- Mobilize Power Fund at Third Wave Fund - A rapid response fund that supports the leadership of young women of color, trans, gender non-conforming, queer, and intersex youth under 35 in social movements, regardless of 501c3 status or fiscal sponsorship.
- Critical Minded - Granting and learning initiative to support cultural critics of color in the United States, where they are underrepresented in the coverage of all artistic disciplines.
Advocacy, Movements, and Networks
- Black Social Change Funders Network - A network of funders committed to creating thriving Black communities by strengthening the infrastructure for Black-led social change.
- Black Philanthropic Network at ABFE - A group of nine regional affinity groups whose focus is to support philanthropy in Black communities and that is in alignment with ABFE’s mission to promote effective and responsive philanthropy in Black communities.
- Invest/Divest from the Movement for Black Lives - The Movement for Black Lives launched the Vision for Black Lives, a comprehensive and visionary policy agenda for the post-Ferguson Black liberation movement, in August of 2016.
- Invest/Divest created by Funders for Justice a Program from Neighborhood Funders Group - Addressing how we “reallocate power and resources back to our safety, back to our health, in ways that help us thrive, and that don’t criminalize or dehumanize us.”
- Black Lives Matter Arts+Culture - uplifting Black artists, educating Black communities on the intersection of art, culture, and politics, and disrupting the status quo of the art world by uplifting emerging Black artists who speak audaciously, who are unafraid, and who stand in solidarity with the most marginalized among us.
- The Center for Cultural Power - a women of color, artist-led organization, inspiring artists and culture makers to imagine a world where power is distributed equitably and where we live in harmony with nature.
Anti-Racist Reading List
- Schomburg Center Black Liberation Reading List - "In response to the uprisings across the globe demanding justice for Black lives, the Schomburg Center has created a Black Liberation Reading List. The 95 titles on the list represent books we and the public turn to regularly as activists, students, archivists, and curators, with a particular focus on books by Black authors and those whose papers we steward."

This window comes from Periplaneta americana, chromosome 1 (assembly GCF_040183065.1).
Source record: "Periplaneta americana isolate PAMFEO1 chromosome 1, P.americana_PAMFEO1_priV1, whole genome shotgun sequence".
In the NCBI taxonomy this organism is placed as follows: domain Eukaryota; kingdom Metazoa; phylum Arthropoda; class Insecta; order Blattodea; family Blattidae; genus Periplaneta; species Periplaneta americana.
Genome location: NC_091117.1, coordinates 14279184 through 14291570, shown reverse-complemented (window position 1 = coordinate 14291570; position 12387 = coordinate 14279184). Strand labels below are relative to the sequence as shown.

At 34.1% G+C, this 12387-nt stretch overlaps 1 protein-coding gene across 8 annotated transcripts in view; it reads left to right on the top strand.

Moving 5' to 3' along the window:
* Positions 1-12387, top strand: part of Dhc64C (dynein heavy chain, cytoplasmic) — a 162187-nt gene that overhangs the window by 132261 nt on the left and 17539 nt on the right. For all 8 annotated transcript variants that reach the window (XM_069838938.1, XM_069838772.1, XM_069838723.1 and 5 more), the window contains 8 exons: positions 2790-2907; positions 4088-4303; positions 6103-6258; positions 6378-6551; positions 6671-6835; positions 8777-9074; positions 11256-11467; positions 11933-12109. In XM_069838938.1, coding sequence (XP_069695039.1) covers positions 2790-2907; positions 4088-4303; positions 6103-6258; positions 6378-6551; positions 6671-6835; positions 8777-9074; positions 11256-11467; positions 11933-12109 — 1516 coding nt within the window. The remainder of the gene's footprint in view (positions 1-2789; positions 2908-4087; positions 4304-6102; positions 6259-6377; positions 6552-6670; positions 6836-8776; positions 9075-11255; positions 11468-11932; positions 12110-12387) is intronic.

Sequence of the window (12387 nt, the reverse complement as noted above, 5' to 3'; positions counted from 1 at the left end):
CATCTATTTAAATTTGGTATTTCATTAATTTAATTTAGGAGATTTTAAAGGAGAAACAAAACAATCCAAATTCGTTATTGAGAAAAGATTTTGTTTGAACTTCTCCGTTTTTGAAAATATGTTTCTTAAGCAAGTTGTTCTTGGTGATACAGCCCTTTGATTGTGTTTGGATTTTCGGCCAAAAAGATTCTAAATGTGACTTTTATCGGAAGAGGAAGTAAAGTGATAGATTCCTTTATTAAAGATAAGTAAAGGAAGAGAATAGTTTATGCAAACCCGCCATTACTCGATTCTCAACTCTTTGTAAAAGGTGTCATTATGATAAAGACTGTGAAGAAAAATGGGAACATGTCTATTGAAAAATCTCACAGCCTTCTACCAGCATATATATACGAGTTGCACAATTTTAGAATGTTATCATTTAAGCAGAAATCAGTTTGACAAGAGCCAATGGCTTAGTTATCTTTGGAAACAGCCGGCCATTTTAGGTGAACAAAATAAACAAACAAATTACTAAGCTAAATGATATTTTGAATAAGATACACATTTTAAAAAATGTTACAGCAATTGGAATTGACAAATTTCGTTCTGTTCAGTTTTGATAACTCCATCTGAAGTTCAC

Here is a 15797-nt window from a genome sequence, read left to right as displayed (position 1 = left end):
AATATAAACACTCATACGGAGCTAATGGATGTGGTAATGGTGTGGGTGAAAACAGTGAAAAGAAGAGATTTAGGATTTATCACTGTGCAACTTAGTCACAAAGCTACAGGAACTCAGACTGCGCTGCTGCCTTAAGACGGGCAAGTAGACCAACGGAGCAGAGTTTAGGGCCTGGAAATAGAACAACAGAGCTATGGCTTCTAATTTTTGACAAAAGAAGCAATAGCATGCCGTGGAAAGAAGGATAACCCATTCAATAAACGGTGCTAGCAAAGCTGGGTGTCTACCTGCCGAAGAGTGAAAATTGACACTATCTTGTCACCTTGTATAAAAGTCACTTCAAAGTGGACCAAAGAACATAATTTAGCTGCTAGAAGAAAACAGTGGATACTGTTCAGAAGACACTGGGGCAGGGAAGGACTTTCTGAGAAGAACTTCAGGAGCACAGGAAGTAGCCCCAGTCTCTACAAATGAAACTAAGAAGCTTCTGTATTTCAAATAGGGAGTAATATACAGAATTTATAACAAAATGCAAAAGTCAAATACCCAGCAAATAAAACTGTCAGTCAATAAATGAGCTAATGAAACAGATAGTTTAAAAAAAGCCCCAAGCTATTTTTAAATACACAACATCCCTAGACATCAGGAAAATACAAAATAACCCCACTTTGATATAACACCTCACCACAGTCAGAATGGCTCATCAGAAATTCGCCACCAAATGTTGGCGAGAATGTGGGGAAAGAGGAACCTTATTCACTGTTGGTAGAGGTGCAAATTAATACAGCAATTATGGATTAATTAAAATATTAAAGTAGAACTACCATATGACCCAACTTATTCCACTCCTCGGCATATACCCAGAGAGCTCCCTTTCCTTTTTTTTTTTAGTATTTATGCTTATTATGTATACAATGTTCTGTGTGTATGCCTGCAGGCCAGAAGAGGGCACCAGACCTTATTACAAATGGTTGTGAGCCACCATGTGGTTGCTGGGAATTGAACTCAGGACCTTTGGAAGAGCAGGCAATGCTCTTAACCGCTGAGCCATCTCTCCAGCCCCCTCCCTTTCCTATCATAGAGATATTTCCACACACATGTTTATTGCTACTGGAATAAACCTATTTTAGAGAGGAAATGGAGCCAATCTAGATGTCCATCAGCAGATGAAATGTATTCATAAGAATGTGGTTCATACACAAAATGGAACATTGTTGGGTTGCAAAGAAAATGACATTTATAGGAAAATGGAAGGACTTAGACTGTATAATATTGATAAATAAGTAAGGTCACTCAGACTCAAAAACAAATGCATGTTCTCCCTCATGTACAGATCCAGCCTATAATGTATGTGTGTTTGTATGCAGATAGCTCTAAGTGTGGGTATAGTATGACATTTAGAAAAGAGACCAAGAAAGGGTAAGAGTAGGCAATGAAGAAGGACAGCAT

- “How to Be an Antiracist: A Conversation With Ibram X. Kendi” - An interview with Dr. Kendi challenging traditional definitions of racism, who can be racist, and how to work differently to create an anti-racist society.
- “What is an Anti-Racist Reading List For?”
- “We Must be in It for the Long Haul” - Black Foundation Executives Request Action by Philanthropy on Anti-Black Racism
- “Crisis Funding is Not Enough: Invest in Black Communities for the Long Term” - Borealis Philanthropy’s call to investing in long-term partnerships with communities working to end anti-Black violence and police brutality, and build lasting freedom and dignity for Black and other communities of color.
- Justice Funders’ Dismantling White Supremacy & Anti-Blackness in Philanthropy - An exploration and acknowledgment of “the ways in which our institutions and our field at large have perpetuated these systems of oppression.”
- “The Case for Funding Black-Led Social Change”
- “Nonprofits Led by People of Color Win Less Grant Money with More Strings”
- “Through Pop Culture, Can We Imagine Life Beyond White Supremacy?”
- “Race in the Writers’ Room: How Hollywood whitewashes the stories that shape America”
- "Conversation Claudia Rankine: On Whiteness" MacArthur Foundation Fellow and acclaimed author Claudia Rankine presents an investigation of the historically unquestioned role Whiteness plays in race relations.
- “What does an equitable economy look like?”
- “Statements About George Floyd Are a Start, but How Will Organizations Live Their Values?”
- “Redlining by Another Name: What the data says to move from rhetoric to action”
Photo by Clay Banks on Unsplash
- “We use the term BIPOC to highlight the unique relationship to whiteness that Indigenous and Black people have, which shapes the experiences of and relationship to white supremacy for all people of color within a U.S. context.” From https://www.thebipocproject.org.